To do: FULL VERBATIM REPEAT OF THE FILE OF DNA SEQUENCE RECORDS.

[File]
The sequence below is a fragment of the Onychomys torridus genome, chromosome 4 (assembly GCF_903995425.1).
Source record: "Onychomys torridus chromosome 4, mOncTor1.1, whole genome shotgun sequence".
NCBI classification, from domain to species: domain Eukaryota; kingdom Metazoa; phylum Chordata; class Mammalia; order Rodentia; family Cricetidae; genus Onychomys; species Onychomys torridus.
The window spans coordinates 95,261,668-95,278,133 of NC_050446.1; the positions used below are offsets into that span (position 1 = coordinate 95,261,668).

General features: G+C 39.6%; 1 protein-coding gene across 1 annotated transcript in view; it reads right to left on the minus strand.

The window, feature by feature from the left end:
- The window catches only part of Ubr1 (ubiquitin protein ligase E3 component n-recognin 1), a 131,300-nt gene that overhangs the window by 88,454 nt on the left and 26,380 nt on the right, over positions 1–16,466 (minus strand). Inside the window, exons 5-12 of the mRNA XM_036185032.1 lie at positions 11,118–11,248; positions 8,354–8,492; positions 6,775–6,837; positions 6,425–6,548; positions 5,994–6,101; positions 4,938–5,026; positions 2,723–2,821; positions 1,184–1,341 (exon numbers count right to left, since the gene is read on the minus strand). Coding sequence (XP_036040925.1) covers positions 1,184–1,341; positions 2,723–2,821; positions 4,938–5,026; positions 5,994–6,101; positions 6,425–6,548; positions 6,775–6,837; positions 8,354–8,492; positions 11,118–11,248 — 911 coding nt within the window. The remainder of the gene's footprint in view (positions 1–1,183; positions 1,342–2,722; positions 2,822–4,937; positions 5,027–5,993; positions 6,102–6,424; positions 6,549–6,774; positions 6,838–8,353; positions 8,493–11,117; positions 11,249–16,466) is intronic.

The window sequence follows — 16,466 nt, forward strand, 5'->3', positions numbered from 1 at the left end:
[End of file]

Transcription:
The sequence below is a fragment of the Onychomys torridus genome, chromosome 4 (assembly GCF_903995425.1).
Source record: "Onychomys torridus chromosome 4, mOncTor1.1, whole genome shotgun sequence".
NCBI classification, from domain to species: domain Eukaryota; kingdom Metazoa; phylum Chordata; class Mammalia; order Rodentia; family Cricetidae; genus Onychomys; species Onychomys torridus.
The window spans coordinates 95,261,668-95,278,133 of NC_050446.1; the positions used below are offsets into that span (position 1 = coordinate 95,261,668).

General features: G+C 39.6%; 1 protein-coding gene across 1 annotated transcript in view; it reads right to left on the minus strand.

The window, feature by feature from the left end:
- The window catches only part of Ubr1 (ubiquitin protein ligase E3 component n-recognin 1), a 131,300-nt gene that overhangs the window by 88,454 nt on the left and 26,380 nt on the right, over positions 1–16,466 (minus strand). Inside the window, exons 5-12 of the mRNA XM_036185032.1 lie at positions 11,118–11,248; positions 8,354–8,492; positions 6,775–6,837; positions 6,425–6,548; positions 5,994–6,101; positions 4,938–5,026; positions 2,723–2,821; positions 1,184–1,341 (exon numbers count right to left, since the gene is read on the minus strand). Coding sequence (XP_036040925.1) covers positions 1,184–1,341; positions 2,723–2,821; positions 4,938–5,026; positions 5,994–6,101; positions 6,425–6,548; positions 6,775–6,837; positions 8,354–8,492; positions 11,118–11,248 — 911 coding nt within the window. The remainder of the gene's footprint in view (positions 1–1,183; positions 1,342–2,722; positions 2,822–4,937; positions 5,027–5,993; positions 6,102–6,424; positions 6,549–6,774; positions 6,838–8,353; positions 8,493–11,117; positions 11,249–16,466) is intronic.

The window sequence follows — 16,466 nt, forward strand, 5'->3', positions numbered from 1 at the left end: